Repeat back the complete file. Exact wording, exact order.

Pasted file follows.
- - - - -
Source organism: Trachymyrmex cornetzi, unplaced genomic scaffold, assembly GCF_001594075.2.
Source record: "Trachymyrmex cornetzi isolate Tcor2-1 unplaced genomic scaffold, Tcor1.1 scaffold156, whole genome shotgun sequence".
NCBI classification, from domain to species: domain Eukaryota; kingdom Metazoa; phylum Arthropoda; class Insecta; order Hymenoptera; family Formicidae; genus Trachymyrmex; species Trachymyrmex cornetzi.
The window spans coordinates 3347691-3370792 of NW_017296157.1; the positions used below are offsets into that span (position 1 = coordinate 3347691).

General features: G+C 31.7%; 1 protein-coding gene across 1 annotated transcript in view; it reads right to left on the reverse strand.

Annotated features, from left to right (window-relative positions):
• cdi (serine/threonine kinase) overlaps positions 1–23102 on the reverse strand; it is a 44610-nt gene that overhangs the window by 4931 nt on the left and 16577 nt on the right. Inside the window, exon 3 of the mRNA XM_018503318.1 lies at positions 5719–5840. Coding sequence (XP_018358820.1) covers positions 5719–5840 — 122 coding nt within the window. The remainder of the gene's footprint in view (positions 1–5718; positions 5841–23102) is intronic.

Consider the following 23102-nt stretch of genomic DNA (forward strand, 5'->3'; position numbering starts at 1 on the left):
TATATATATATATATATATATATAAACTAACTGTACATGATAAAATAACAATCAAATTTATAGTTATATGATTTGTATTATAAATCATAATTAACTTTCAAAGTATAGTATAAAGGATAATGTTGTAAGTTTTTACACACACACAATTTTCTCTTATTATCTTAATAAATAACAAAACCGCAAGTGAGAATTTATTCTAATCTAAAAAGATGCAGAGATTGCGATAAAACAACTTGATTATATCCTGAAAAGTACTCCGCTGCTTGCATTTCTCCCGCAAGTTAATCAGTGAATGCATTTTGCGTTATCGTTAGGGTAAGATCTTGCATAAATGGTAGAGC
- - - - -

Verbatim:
Source organism: Trachymyrmex cornetzi, unplaced genomic scaffold, assembly GCF_001594075.2.
Source record: "Trachymyrmex cornetzi isolate Tcor2-1 unplaced genomic scaffold, Tcor1.1 scaffold156, whole genome shotgun sequence".
NCBI classification, from domain to species: domain Eukaryota; kingdom Metazoa; phylum Arthropoda; class Insecta; order Hymenoptera; family Formicidae; genus Trachymyrmex; species Trachymyrmex cornetzi.
The window spans coordinates 3347691-3370792 of NW_017296157.1; the positions used below are offsets into that span (position 1 = coordinate 3347691).

General features: G+C 31.7%; 1 protein-coding gene across 1 annotated transcript in view; it reads right to left on the reverse strand.

Annotated features, from left to right (window-relative positions):
• cdi (serine/threonine kinase) overlaps positions 1–23102 on the reverse strand; it is a 44610-nt gene that overhangs the window by 4931 nt on the left and 16577 nt on the right. Inside the window, exon 3 of the mRNA XM_018503318.1 lies at positions 5719–5840. Coding sequence (XP_018358820.1) covers positions 5719–5840 — 122 coding nt within the window. The remainder of the gene's footprint in view (positions 1–5718; positions 5841–23102) is intronic.

Consider the following 23102-nt stretch of genomic DNA (forward strand, 5'->3'; position numbering starts at 1 on the left):
TATATATATATATATATATATATAAACTAACTGTACATGATAAAATAACAATCAAATTTATAGTTATATGATTTGTATTATAAATCATAATTAACTTTCAAAGTATAGTATAAAGGATAATGTTGTAAGTTTTTACACACACACAATTTTCTCTTATTATCTTAATAAATAACAAAACCGCAAGTGAGAATTTATTCTAATCTAAAAAGATGCAGAGATTGCGATAAAACAACTTGATTATATCCTGAAAAGTACTCCGCTGCTTGCATTTCTCCCGCAAGTTAATCAGTGAATGCATTTTGCGTTATCGTTAGGGTAAGATCTTGCATAAATGGTAGAGC